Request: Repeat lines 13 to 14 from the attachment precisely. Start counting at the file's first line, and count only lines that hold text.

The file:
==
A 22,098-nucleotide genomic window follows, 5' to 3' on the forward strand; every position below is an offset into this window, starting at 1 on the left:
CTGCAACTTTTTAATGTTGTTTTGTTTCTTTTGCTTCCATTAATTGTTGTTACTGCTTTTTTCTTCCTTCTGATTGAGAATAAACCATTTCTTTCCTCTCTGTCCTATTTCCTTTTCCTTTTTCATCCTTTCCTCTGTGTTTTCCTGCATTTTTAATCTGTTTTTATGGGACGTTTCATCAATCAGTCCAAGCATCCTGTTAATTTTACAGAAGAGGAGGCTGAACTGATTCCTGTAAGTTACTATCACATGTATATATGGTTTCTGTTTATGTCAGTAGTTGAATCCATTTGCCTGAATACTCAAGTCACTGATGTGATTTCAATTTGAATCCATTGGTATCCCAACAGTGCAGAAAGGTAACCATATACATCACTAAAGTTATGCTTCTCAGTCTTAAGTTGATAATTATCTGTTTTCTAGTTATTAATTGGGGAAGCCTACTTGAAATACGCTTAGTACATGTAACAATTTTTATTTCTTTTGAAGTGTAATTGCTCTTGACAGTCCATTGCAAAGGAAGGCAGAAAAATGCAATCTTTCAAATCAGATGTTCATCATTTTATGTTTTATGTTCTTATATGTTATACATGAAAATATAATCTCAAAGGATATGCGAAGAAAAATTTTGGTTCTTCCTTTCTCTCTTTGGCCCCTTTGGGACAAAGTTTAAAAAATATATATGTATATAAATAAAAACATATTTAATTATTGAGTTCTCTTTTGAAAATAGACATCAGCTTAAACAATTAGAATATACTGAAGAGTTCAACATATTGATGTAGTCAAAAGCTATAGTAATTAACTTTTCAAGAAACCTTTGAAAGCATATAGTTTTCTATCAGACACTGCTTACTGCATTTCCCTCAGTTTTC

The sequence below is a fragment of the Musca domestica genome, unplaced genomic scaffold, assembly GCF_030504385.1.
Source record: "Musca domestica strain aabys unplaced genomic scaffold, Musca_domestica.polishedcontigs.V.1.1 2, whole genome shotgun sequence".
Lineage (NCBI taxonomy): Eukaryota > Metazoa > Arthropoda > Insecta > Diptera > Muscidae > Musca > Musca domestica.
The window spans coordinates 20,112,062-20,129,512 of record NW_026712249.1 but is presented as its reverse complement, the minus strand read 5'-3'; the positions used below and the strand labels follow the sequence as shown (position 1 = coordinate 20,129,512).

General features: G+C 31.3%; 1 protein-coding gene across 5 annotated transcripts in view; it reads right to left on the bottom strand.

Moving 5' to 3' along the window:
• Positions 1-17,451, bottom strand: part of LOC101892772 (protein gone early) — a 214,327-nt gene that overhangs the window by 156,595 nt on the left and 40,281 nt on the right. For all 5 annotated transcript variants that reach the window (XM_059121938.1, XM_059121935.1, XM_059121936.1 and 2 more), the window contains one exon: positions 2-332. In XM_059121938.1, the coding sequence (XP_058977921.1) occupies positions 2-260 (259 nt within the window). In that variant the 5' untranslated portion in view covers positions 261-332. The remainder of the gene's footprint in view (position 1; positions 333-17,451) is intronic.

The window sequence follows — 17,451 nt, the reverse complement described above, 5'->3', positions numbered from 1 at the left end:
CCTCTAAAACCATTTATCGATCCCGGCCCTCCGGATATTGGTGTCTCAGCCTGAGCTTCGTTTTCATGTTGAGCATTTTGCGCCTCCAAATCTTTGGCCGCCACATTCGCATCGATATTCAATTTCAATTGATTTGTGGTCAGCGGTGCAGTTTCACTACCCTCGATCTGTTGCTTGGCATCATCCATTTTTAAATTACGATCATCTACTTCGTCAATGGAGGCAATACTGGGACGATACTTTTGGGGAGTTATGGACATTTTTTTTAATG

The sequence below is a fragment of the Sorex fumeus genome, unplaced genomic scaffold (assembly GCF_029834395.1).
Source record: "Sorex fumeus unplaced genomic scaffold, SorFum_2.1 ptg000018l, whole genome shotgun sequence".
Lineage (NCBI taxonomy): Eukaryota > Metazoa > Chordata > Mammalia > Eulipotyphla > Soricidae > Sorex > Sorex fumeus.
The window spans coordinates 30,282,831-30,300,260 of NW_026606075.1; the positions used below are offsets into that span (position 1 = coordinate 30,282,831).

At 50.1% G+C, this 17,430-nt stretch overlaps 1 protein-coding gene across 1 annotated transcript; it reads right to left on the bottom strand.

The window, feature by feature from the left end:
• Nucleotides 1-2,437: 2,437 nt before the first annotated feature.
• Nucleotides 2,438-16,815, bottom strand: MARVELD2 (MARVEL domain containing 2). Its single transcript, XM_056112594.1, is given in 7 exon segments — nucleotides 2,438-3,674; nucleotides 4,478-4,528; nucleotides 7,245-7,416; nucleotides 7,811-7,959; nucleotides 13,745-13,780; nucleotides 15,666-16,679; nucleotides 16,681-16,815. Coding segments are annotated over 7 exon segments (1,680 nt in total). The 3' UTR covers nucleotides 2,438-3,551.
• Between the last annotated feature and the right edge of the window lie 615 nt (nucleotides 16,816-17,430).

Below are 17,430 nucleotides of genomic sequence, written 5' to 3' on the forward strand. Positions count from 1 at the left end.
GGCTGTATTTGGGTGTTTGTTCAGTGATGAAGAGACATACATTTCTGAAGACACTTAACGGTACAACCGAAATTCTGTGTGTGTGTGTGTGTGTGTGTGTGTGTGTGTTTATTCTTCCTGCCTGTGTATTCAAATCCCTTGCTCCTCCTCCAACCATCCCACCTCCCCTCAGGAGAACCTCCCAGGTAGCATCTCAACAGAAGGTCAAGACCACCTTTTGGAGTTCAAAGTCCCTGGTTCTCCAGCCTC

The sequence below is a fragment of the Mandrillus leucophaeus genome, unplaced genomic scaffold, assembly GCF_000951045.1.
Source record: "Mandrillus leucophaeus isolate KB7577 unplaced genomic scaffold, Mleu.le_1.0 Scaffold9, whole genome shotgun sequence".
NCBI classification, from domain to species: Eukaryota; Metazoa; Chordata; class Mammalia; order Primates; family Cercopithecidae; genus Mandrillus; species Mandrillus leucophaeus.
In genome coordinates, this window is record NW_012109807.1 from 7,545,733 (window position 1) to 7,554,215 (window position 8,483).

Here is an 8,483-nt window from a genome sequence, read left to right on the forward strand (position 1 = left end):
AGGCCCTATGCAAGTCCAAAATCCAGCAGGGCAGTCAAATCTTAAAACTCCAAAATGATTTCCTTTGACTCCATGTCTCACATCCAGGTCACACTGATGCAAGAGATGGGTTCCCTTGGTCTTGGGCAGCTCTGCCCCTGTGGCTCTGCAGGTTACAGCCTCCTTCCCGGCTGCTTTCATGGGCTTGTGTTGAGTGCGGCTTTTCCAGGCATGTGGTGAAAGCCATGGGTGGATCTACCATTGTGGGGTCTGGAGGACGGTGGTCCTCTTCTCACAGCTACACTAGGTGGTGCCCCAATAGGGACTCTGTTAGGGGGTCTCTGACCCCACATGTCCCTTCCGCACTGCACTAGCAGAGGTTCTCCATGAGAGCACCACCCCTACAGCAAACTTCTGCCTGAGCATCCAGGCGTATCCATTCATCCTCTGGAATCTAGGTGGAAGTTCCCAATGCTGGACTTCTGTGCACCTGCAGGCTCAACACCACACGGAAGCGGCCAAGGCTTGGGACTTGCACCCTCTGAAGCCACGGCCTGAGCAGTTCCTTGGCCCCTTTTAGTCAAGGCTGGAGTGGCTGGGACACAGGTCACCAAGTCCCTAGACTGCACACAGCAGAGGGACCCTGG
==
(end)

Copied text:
Source record: "Sorex fumeus unplaced genomic scaffold, SorFum_2.1 ptg000018l, whole genome shotgun sequence".
Lineage (NCBI taxonomy): Eukaryota > Metazoa > Chordata > Mammalia > Eulipotyphla > Soricidae > Sorex > Sorex fumeus.